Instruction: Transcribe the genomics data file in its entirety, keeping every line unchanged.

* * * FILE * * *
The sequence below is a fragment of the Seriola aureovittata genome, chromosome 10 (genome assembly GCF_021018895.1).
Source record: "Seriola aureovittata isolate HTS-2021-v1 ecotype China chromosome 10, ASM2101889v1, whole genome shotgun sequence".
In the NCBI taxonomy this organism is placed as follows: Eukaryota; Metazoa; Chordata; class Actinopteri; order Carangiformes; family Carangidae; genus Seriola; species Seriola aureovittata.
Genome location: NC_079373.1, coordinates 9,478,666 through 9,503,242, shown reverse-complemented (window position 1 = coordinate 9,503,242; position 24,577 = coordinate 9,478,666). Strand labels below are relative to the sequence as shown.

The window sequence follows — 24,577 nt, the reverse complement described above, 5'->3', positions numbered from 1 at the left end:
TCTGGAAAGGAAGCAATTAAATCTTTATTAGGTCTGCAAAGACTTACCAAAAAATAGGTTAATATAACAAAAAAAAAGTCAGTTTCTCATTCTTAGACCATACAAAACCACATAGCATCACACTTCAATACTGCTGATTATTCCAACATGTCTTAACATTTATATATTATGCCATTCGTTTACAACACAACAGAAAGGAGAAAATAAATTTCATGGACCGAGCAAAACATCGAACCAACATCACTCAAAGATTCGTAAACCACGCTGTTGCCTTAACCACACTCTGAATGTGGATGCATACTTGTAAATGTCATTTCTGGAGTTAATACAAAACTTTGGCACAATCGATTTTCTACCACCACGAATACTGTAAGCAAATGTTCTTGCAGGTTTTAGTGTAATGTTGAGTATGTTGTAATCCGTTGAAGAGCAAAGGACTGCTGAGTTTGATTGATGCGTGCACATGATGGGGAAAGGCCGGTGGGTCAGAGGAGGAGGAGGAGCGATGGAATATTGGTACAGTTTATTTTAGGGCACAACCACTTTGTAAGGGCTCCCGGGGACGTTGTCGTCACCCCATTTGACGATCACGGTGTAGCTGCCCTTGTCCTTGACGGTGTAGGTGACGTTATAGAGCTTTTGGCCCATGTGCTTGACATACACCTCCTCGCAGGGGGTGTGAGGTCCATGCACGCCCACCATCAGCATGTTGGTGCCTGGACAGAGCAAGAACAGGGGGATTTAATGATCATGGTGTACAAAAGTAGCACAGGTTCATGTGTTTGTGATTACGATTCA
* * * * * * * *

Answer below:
The sequence below is a fragment of the Seriola aureovittata genome, chromosome 10 (genome assembly GCF_021018895.1).
Source record: "Seriola aureovittata isolate HTS-2021-v1 ecotype China chromosome 10, ASM2101889v1, whole genome shotgun sequence".
In the NCBI taxonomy this organism is placed as follows: Eukaryota; Metazoa; Chordata; class Actinopteri; order Carangiformes; family Carangidae; genus Seriola; species Seriola aureovittata.
Genome location: NC_079373.1, coordinates 9,478,666 through 9,503,242, shown reverse-complemented (window position 1 = coordinate 9,503,242; position 24,577 = coordinate 9,478,666). Strand labels below are relative to the sequence as shown.

The window sequence follows — 24,577 nt, the reverse complement described above, 5'->3', positions numbered from 1 at the left end:
TCTGGAAAGGAAGCAATTAAATCTTTATTAGGTCTGCAAAGACTTACCAAAAAATAGGTTAATATAACAAAAAAAAAGTCAGTTTCTCATTCTTAGACCATACAAAACCACATAGCATCACACTTCAATACTGCTGATTATTCCAACATGTCTTAACATTTATATATTATGCCATTCGTTTACAACACAACAGAAAGGAGAAAATAAATTTCATGGACCGAGCAAAACATCGAACCAACATCACTCAAAGATTCGTAAACCACGCTGTTGCCTTAACCACACTCTGAATGTGGATGCATACTTGTAAATGTCATTTCTGGAGTTAATACAAAACTTTGGCACAATCGATTTTCTACCACCACGAATACTGTAAGCAAATGTTCTTGCAGGTTTTAGTGTAATGTTGAGTATGTTGTAATCCGTTGAAGAGCAAAGGACTGCTGAGTTTGATTGATGCGTGCACATGATGGGGAAAGGCCGGTGGGTCAGAGGAGGAGGAGGAGCGATGGAATATTGGTACAGTTTATTTTAGGGCACAACCACTTTGTAAGGGCTCCCGGGGACGTTGTCGTCACCCCATTTGACGATCACGGTGTAGCTGCCCTTGTCCTTGACGGTGTAGGTGACGTTATAGAGCTTTTGGCCCATGTGCTTGACATACACCTCCTCGCAGGGGGTGTGAGGTCCATGCACGCCCACCATCAGCATGTTGGTGCCTGGACAGAGCAAGAACAGGGGGATTTAATGATCATGGTGTACAAAAGTAGCACAGGTTCATGTGTTTGTGATTACGATTCA